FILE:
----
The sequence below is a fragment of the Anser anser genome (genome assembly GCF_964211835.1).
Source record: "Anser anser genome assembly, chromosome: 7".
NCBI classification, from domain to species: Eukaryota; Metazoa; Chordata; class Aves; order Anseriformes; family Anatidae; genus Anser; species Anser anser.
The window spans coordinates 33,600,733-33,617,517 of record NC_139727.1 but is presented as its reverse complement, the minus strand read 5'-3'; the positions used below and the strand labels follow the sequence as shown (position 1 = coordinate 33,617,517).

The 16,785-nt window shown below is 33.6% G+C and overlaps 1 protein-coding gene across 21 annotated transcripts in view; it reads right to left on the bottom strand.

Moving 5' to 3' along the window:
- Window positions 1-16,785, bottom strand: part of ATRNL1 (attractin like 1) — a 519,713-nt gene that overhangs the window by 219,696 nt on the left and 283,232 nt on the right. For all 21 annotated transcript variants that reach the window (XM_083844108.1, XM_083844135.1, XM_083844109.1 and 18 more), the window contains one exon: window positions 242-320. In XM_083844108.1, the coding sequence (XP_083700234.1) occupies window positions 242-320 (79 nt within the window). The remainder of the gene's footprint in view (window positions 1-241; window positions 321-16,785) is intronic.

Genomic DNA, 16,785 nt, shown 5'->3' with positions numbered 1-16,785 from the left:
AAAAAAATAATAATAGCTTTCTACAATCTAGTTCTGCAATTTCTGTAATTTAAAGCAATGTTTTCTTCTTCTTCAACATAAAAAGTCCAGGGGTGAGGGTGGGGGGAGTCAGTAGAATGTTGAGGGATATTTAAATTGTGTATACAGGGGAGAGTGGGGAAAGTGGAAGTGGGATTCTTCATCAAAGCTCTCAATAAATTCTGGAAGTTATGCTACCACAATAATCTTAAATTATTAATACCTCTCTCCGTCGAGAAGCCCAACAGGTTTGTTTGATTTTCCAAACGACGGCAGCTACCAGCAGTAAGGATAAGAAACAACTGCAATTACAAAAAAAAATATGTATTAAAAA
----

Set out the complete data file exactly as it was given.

The sequence below is a fragment of the Anser anser genome (genome assembly GCF_964211835.1).
Source record: "Anser anser genome assembly, chromosome: 7".
NCBI classification, from domain to species: Eukaryota; Metazoa; Chordata; class Aves; order Anseriformes; family Anatidae; genus Anser; species Anser anser.
The window spans coordinates 33,600,733-33,617,517 of record NC_139727.1 but is presented as its reverse complement, the minus strand read 5'-3'; the positions used below and the strand labels follow the sequence as shown (position 1 = coordinate 33,617,517).

The 16,785-nt window shown below is 33.6% G+C and overlaps 1 protein-coding gene across 21 annotated transcripts in view; it reads right to left on the bottom strand.

Moving 5' to 3' along the window:
- Window positions 1-16,785, bottom strand: part of ATRNL1 (attractin like 1) — a 519,713-nt gene that overhangs the window by 219,696 nt on the left and 283,232 nt on the right. For all 21 annotated transcript variants that reach the window (XM_083844108.1, XM_083844135.1, XM_083844109.1 and 18 more), the window contains one exon: window positions 242-320. In XM_083844108.1, the coding sequence (XP_083700234.1) occupies window positions 242-320 (79 nt within the window). The remainder of the gene's footprint in view (window positions 1-241; window positions 321-16,785) is intronic.

Genomic DNA, 16,785 nt, shown 5'->3' with positions numbered 1-16,785 from the left:
AAAAAAATAATAATAGCTTTCTACAATCTAGTTCTGCAATTTCTGTAATTTAAAGCAATGTTTTCTTCTTCTTCAACATAAAAAGTCCAGGGGTGAGGGTGGGGGGAGTCAGTAGAATGTTGAGGGATATTTAAATTGTGTATACAGGGGAGAGTGGGGAAAGTGGAAGTGGGATTCTTCATCAAAGCTCTCAATAAATTCTGGAAGTTATGCTACCACAATAATCTTAAATTATTAATACCTCTCTCCGTCGAGAAGCCCAACAGGTTTGTTTGATTTTCCAAACGACGGCAGCTACCAGCAGTAAGGATAAGAAACAACTGCAATTACAAAAAAAAATATGTATTAAAAA